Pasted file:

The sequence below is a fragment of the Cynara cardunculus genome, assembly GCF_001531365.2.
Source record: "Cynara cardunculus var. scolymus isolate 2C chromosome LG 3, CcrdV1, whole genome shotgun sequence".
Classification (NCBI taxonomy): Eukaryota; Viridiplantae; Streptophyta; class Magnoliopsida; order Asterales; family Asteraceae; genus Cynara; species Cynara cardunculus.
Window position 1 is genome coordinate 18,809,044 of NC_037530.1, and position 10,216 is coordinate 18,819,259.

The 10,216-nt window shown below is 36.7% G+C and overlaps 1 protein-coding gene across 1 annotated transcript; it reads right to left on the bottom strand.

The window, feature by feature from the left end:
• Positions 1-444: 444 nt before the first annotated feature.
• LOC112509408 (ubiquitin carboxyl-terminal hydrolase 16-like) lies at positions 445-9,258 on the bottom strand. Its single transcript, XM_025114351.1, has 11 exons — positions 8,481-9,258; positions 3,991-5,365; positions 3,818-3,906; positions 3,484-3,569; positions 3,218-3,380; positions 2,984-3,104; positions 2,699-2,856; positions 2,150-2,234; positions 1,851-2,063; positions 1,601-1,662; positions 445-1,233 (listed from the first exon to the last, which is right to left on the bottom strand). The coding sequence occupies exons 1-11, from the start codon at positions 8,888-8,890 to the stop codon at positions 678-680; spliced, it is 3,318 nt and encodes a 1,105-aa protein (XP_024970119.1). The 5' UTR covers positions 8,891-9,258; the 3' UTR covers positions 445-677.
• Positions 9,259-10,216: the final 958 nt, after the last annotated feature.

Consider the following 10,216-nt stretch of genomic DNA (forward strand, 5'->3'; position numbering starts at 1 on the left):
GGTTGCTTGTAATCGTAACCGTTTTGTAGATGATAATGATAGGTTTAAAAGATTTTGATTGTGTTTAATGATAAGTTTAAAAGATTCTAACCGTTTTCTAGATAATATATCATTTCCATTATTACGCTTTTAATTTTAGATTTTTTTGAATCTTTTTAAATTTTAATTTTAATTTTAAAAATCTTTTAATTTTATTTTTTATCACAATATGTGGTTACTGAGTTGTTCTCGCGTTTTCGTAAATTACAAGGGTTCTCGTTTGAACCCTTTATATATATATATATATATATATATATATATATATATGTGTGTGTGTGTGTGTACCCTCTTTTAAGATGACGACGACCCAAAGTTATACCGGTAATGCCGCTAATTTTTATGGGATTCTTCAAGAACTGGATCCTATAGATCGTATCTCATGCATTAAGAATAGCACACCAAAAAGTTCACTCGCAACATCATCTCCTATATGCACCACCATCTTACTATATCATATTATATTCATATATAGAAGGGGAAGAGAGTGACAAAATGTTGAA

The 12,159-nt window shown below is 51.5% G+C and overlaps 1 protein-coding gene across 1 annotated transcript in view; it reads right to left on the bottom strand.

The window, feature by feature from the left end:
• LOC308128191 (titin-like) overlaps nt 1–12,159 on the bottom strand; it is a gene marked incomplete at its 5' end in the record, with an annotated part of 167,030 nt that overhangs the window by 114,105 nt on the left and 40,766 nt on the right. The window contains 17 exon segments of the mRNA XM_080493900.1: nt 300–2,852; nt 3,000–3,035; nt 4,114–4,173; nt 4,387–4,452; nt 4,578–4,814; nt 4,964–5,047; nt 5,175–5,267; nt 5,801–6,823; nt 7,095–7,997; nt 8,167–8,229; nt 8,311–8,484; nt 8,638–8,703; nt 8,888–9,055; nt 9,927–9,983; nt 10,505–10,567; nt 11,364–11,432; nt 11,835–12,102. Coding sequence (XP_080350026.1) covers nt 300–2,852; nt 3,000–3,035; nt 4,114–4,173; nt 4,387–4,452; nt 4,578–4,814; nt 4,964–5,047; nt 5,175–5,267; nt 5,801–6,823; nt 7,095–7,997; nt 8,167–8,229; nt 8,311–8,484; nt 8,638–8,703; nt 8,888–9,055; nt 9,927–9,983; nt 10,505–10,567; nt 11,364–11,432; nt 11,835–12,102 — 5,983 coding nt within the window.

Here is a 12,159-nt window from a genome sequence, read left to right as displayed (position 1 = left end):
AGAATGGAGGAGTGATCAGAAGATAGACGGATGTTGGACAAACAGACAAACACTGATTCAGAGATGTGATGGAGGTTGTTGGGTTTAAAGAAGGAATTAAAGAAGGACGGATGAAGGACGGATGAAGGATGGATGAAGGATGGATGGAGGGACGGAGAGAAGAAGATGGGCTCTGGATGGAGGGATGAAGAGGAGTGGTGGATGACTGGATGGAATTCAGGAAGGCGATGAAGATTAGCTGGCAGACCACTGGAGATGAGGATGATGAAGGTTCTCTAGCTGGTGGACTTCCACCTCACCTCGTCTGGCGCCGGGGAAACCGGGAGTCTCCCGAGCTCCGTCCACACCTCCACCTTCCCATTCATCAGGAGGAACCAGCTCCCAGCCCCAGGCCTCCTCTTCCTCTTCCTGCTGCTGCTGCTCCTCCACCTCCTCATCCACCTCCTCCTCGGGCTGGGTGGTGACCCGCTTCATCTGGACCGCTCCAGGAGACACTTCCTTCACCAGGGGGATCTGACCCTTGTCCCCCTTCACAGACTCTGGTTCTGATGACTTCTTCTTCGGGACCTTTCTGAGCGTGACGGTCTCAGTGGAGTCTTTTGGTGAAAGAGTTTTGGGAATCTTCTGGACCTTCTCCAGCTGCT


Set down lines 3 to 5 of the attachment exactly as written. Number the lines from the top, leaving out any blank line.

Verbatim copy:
Classification (NCBI taxonomy): Eukaryota; Viridiplantae; Streptophyta; class Magnoliopsida; order Asterales; family Asteraceae; genus Cynara; species Cynara cardunculus.
Window position 1 is genome coordinate 18,809,044 of NC_037530.1, and position 10,216 is coordinate 18,819,259.

The 10,216-nt window shown below is 36.7% G+C and overlaps 1 protein-coding gene across 1 annotated transcript; it reads right to left on the bottom strand.